attic tents

Exploring the Great Indoors: Attic Tents Explained

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When you hear the word ‘tent,’ what comes to mind? Maybe you think of the tiny pup tents from childhood campouts in the backyard. You know, the ones with confusing instructions and support poles that eventually led to fond memories of camping out under the stars. And when you picture where tents go, do you think of beautiful forests and tidy campsites? Did you know that one of the best tents you can buy won’t hold a single sleeping bag, and the best place to pitch it is your attic entrance? They’re called attic tents and can be extremely useful to your household. 

Attic tents may not seem like a typical part of your home’s Heating, Ventilation, and Air Conditioning (HVAC) system. There’s the air conditioner or heat pump that supplies temperature controlled air throughout a house, the insulation that keeps heat from transferring in and out of the house, and there may even be things like dehumidifiers and air cleaners that help provide cleaner, more comfortable air inside a house.

An attic tent helps provide coverage for “weak points” in a house where poor insulation can lead to reduced air comfort and higher electricity bills. These tents are, as the name suggests, specifically designed to help insulate the entrances to attics where the insulation material is typically at its weakest. Attic tents can work with nearly any style of attic entrance and include zippers so that homeowners can still have access to their attic spaces as required for storage and service. They are made of materials like fiberglass insulation and wrapped in a reflective, silvery material to help block heat transfer.

SEE ALSO: 7 Signs Your Home Needs a New HVAC System

 

R-Values are the Key

When considering adding an insulation enhancer like an attic tent, it is important to understand what an R-Value is. The US Department of Energy describes the R-Value as how much resistance your home’s insulation has to conductive heat flow. In other words, the higher the R-Value of a type of insulation, the better it is at blocking air flow. Different parts of a house use different types of insulation. They can also have differing R-Values depending on how efficient that insulation is. There are even different suggested overall R-Values depending on where you live in the country! It’s no surprise that homes in the Southern United States want a high R-Value to help keep homes cool in the hot summer months. When it comes to keeping a home cool, it is very important to consider every space where heat can enter a home. Attic entries are no exception.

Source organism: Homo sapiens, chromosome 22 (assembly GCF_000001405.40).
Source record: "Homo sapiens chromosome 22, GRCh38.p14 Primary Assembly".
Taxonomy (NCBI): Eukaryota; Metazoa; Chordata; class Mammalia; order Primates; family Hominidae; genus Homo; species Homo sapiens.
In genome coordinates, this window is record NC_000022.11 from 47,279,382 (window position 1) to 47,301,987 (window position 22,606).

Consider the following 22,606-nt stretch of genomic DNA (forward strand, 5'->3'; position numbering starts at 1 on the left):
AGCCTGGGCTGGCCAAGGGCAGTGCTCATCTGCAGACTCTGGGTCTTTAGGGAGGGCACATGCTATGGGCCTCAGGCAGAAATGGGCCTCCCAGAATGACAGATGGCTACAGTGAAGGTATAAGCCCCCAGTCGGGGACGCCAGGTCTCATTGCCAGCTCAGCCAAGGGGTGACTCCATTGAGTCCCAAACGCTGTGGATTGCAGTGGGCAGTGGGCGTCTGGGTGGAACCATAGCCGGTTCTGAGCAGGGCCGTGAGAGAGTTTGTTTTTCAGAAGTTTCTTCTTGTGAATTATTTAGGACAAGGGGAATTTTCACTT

Attic entrances are often not insulated because any thick layer of insulation could impede a door’s ability to open and close. Most attic doors are little more than a thin layer of wood. Insulation is not added in front of attic doors or access points because the path into the attic can’t be blocked. These spots are a serious detriment to an attic’s overall R-Value. An attic tent can be the perfect solution that adds a layer of heat protection without impeding passage.

 

HVAC Expertise Seals the Deal

Attic tents can work with any style of attic entrance. Your home may have a hatch or door in the ceiling that you can access by a set of pull-down stairs, or perhaps you have a “knee wall” which is a smaller door in a wall that most adults would have to crawl through. Regardless of how you have to access your attic, you can have an attic tent installed to suit it. It’s also important to note that storage space won’t be impeded because attic tents take up very little space.

Contact your local, licensed HVAC service provider for consultation and installation of attic doors. As an attic isn’t frequently visited by homeowners, the installation of an attic tent is also a great chance to take a look at your home’s current insulation. This is to make sure it’s still at a good R-Value and providing good air comfort for your family. An HVAC service provider can investigate the whole of your attic and make recommendations. They can also provide the correct type of attic door for your house. 

During their assessment they can also make sure that your attic has the proper type and amount of insulation. This ensures your attic won’t let heat drop down into your home during the summer, or let it escape in the winter. Allowing experts with years of experience to install an attic door can let you rest easy knowing you won’t mistakenly step through your own ceiling (which certainly lowers the R-Value of your home). 

Consider the Benefits of an Attic Tent

The entrance to your attic may not be a place you think about much, but it certainly deserves some thought when it comes to saving money on energy bills and making your home’s HVAC system more efficient. The simple construction of a rigid frame and good insulation make a lightweight but powerful way to prevent unwanted heat from entering your home. Even when fully installed, attic tents have built in zippers enabling you to access your attic with ease. Contact a licensed, local HVAC service provider to properly fit and install your attic tent.

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